DCIM100GOPROStill smiling despite finding a large crab stuck in my hair.

After the sun went down, I was surprised how completely dark it was. Most of the islands don’t have houses on them, so looking out from the boat, all we saw was pitch blackness—and the occasional lightning strikes in the distance. The boat then stopped in the middle water, and the crew told us to jump in the water. When we were in the water, they turned the lights off on the boat, and the water lit up with bioluminescent plankton! It looked like little twinkle lights floating in the water. When you moved your hands underwater, they would light up brightly! While in the water, we looked up and the sky was covered with stars as lightening from the storm came closer. It was an incredible experience, and I didn’t want to get out of the water (no surprise!). As I was swimming back to the boat, the crew kept yelling to watch out for sharks because sharks here love to eat pretty women. So flattering! It was no surprise that when we got back to Krabi, I passed out pretty quick. What a fun day!

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It was hard to leave Monday morning and go back to Bangkok because the sun and the beach were just what I needed. However, the fried bananas and pineapple at the airport helped ease the pain of leaving.)

IMG_7732Anything fried is usually pretty good!

Now it’s my last week of classes and I have to deal with finals. Just take me back to the beach, please!

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For the love of elephants

When I decided to study abroad in Thailand, one thing I had my heart set on was was seeing and playing with elephants. On a mission to make this happen, I learned that inhumane treatment of elephants and riding them is sadly very common in Thailand, mostly to please tourists. I did not want to partake in such activities, so made sure to find a place that was a no-riding facility.

In Kanchanaburi, about three hours north of Bangkok, is a camp that focuses on loving elephants and letting them live their life without chains. I was very excited to find a place like this! So this weekend, my friends Val and Audrey and I went to Kanchanaburi.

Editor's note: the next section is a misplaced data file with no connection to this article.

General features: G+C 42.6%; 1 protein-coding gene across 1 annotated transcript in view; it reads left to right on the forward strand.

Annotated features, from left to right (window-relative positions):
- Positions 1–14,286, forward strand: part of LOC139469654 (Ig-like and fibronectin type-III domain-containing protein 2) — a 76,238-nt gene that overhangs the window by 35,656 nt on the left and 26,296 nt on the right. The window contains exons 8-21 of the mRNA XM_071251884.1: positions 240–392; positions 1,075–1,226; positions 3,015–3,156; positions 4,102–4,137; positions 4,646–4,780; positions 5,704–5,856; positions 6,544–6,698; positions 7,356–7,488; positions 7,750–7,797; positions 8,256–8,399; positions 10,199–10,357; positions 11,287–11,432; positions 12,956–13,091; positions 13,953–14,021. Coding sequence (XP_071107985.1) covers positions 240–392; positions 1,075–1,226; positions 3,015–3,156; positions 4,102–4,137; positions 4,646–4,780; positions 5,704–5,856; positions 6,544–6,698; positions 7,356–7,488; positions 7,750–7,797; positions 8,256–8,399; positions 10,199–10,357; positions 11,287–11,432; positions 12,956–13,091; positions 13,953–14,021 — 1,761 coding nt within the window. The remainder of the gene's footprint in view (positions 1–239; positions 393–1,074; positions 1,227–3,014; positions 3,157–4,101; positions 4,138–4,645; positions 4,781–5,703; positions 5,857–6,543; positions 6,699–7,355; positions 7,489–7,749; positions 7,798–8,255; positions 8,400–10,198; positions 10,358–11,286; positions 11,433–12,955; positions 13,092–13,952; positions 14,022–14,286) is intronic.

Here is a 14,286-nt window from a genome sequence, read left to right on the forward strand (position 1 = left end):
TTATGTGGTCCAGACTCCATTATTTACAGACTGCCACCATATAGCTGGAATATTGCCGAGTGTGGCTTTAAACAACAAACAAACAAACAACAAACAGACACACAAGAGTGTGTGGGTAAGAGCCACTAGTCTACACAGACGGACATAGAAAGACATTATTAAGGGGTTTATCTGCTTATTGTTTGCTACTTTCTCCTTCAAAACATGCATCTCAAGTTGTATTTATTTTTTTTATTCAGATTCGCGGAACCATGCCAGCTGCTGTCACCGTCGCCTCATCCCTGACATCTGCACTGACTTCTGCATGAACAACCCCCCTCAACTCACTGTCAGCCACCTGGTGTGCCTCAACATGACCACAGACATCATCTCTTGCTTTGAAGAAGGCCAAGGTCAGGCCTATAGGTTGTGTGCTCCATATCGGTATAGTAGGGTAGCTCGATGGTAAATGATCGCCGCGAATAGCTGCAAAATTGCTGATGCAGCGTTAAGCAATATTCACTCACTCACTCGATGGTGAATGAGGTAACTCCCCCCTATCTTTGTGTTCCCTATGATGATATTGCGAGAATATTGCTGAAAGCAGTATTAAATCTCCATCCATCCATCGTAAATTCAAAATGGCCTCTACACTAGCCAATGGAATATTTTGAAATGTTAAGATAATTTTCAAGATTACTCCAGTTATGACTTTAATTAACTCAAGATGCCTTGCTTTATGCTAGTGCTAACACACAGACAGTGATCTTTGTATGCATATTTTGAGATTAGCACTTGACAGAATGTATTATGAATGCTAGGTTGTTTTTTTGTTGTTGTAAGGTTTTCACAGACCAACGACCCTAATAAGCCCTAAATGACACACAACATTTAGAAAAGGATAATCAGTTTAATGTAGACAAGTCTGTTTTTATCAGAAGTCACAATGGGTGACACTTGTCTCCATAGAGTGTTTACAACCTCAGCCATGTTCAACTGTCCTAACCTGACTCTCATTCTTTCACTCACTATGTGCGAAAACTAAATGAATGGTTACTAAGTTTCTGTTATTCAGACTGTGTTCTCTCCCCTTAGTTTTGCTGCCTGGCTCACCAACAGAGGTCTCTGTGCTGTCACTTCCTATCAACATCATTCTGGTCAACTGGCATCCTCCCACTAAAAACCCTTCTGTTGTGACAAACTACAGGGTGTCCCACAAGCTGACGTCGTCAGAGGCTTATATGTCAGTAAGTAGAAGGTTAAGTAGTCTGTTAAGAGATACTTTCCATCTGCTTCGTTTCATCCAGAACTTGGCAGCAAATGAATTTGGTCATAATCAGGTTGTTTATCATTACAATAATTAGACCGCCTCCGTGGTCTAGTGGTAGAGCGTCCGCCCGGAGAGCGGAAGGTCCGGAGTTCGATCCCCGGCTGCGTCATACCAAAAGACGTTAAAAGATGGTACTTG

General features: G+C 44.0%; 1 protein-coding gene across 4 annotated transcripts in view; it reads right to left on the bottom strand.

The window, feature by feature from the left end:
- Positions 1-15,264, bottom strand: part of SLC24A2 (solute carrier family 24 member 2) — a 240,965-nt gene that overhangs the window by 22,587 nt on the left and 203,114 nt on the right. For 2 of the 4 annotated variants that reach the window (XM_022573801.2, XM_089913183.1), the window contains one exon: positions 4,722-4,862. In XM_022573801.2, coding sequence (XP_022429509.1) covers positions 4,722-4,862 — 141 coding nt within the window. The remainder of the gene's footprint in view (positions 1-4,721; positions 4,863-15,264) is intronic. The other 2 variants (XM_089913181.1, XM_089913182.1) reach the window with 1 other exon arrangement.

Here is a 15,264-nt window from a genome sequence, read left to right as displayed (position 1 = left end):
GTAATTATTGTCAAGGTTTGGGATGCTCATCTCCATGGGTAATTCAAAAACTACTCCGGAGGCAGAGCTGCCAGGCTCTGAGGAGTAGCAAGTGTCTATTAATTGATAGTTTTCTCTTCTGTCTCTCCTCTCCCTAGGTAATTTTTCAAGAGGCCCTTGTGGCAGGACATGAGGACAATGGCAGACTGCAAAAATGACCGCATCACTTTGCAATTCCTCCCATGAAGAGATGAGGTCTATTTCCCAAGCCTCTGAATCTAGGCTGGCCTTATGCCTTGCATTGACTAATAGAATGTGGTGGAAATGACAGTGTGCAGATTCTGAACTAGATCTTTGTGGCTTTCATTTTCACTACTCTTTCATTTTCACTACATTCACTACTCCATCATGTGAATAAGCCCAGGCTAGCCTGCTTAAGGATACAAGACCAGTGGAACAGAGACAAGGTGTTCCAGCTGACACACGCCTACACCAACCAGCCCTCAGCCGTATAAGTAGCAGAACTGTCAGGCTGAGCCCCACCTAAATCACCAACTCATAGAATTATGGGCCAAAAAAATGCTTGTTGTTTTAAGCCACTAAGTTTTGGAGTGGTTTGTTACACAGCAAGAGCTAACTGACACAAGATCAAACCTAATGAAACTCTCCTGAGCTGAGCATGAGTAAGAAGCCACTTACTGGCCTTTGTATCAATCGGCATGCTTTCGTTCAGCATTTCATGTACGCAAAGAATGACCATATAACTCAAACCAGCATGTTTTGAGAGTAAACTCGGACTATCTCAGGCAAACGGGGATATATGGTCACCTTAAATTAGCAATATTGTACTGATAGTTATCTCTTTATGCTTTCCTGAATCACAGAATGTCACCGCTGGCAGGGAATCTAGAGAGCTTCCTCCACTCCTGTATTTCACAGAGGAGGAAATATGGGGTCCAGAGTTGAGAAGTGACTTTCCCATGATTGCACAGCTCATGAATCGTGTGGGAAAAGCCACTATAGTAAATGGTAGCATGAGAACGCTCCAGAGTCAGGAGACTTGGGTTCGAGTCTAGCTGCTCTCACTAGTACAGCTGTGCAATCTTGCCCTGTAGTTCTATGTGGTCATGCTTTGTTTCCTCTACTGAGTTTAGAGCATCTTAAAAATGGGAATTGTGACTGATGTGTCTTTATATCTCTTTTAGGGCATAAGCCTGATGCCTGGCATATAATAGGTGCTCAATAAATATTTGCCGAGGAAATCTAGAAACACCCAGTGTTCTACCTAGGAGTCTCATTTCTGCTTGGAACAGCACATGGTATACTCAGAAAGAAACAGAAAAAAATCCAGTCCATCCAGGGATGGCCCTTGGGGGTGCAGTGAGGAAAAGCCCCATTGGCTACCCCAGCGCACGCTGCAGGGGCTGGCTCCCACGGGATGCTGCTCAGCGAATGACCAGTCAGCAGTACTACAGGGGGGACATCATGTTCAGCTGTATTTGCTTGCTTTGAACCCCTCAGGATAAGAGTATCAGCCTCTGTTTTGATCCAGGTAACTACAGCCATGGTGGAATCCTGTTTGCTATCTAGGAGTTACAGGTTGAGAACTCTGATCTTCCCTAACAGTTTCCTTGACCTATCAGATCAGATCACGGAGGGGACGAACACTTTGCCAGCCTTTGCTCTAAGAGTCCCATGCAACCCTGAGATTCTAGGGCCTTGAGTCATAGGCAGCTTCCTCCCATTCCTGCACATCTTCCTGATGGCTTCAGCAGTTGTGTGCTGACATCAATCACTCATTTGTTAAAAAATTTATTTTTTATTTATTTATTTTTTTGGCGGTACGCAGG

Due to heavy Bangkok traffic, we arrived 30 minutes late to the bus stop and thought we’d missed our departure time. Luckily, “Thai time” is more relaxed and the bus had not left without us. We hopped onboard and made it to Kanchanaburi. Again, not quite according to plan, we struggled to find our hotel, a little bungalow outside of the city, but eventually, we made it.

On Saturday morning, we headed to Elephant Haven to see elephants. When we arrived, we were greeted by seven elephants! We fed them sugar canes. Some of them were very greedy and would take the canes from another elephant’s mouth. It was funny! But they were all very gentle and sweet. Next, we cut up A LOT of watermelons and made banana rice balls.

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The elephants loved the watermelon, and it was fun to see how they would use their trunks to pick up all the food. When they were done eating, we walked with them through the jungle. They kept eating all the plants—even though we’d just fed them. Elephants eat about 16 hours a day—which is crazy! During the jungle walk, the elephants began playing in the mud to cool off.

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They were constantly spraying us with mud—messy but a lot of fun! After the elephants were thoroughly covered in mud, we headed to the river where we washed and swam with them. We even got into a competitive splash battle with one of the workers. The water was moving quite swiftly, but the elephants used their trunks to hang onto us and stop us from flowing downstream. The sweetness of the elephants made my heart melt. I loved spending the day with elephants in a place where there were no trail rides, chains, or hooks to force them to do what people wanted them to do. The elephants were safe and free—even though this sometimes meant they would wander away to find good leaves to eat—and you could tell they were happy.